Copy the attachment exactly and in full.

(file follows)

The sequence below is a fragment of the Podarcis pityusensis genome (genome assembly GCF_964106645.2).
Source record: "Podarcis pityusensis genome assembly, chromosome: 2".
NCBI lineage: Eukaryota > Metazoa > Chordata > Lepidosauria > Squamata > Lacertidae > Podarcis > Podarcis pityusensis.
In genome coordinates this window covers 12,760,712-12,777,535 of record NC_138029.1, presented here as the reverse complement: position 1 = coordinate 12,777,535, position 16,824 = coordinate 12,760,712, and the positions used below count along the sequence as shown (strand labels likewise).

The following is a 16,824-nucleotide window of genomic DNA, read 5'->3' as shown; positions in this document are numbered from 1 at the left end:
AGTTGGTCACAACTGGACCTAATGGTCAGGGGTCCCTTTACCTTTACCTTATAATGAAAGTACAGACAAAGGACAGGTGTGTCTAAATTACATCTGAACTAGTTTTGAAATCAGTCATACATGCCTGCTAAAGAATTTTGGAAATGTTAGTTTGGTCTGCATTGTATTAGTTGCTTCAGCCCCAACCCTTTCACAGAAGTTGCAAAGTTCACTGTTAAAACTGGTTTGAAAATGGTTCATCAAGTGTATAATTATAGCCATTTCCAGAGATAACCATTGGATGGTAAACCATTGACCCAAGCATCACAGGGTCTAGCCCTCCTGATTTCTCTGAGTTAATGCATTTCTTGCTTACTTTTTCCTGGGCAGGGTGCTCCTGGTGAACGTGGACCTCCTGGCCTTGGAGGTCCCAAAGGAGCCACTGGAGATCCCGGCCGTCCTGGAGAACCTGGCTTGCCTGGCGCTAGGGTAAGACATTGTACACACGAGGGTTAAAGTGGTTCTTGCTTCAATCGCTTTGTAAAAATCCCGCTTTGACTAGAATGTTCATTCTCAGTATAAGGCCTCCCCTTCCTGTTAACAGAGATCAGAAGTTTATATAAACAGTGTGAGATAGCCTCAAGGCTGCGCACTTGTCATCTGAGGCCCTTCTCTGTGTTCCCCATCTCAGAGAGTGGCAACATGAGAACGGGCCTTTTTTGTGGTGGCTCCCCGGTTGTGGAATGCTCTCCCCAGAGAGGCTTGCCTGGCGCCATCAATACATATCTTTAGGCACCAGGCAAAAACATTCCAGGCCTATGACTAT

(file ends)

The sequence below is a fragment of the Podarcis pityusensis genome (genome assembly GCF_964106645.2).
Source record: "Podarcis pityusensis genome assembly, chromosome: 2".
NCBI lineage: Eukaryota > Metazoa > Chordata > Lepidosauria > Squamata > Lacertidae > Podarcis > Podarcis pityusensis.
In genome coordinates this window covers 12,760,712-12,777,535 of record NC_138029.1, presented here as the reverse complement: position 1 = coordinate 12,777,535, position 16,824 = coordinate 12,760,712, and the positions used below count along the sequence as shown (strand labels likewise).

The following is a 16,824-nucleotide window of genomic DNA, read 5'->3' as shown; positions in this document are numbered from 1 at the left end:
AGTTGGTCACAACTGGACCTAATGGTCAGGGGTCCCTTTACCTTTACCTTATAATGAAAGTACAGACAAAGGACAGGTGTGTCTAAATTACATCTGAACTAGTTTTGAAATCAGTCATACATGCCTGCTAAAGAATTTTGGAAATGTTAGTTTGGTCTGCATTGTATTAGTTGCTTCAGCCCCAACCCTTTCACAGAAGTTGCAAAGTTCACTGTTAAAACTGGTTTGAAAATGGTTCATCAAGTGTATAATTATAGCCATTTCCAGAGATAACCATTGGATGGTAAACCATTGACCCAAGCATCACAGGGTCTAGCCCTCCTGATTTCTCTGAGTTAATGCATTTCTTGCTTACTTTTTCCTGGGCAGGGTGCTCCTGGTGAACGTGGACCTCCTGGCCTTGGAGGTCCCAAAGGAGCCACTGGAGATCCCGGCCGTCCTGGAGAACCTGGCTTGCCTGGCGCTAGGGTAAGACATTGTACACACGAGGGTTAAAGTGGTTCTTGCTTCAATCGCTTTGTAAAAATCCCGCTTTGACTAGAATGTTCATTCTCAGTATAAGGCCTCCCCTTCCTGTTAACAGAGATCAGAAGTTTATATAAACAGTGTGAGATAGCCTCAAGGCTGCGCACTTGTCATCTGAGGCCCTTCTCTGTGTTCCCCATCTCAGAGAGTGGCAACATGAGAACGGGCCTTTTTTGTGGTGGCTCCCCGGTTGTGGAATGCTCTCCCCAGAGAGGCTTGCCTGGCGCCATCAATACATATCTTTAGGCACCAGGCAAAAACATTCCAGGCCTATGACTAT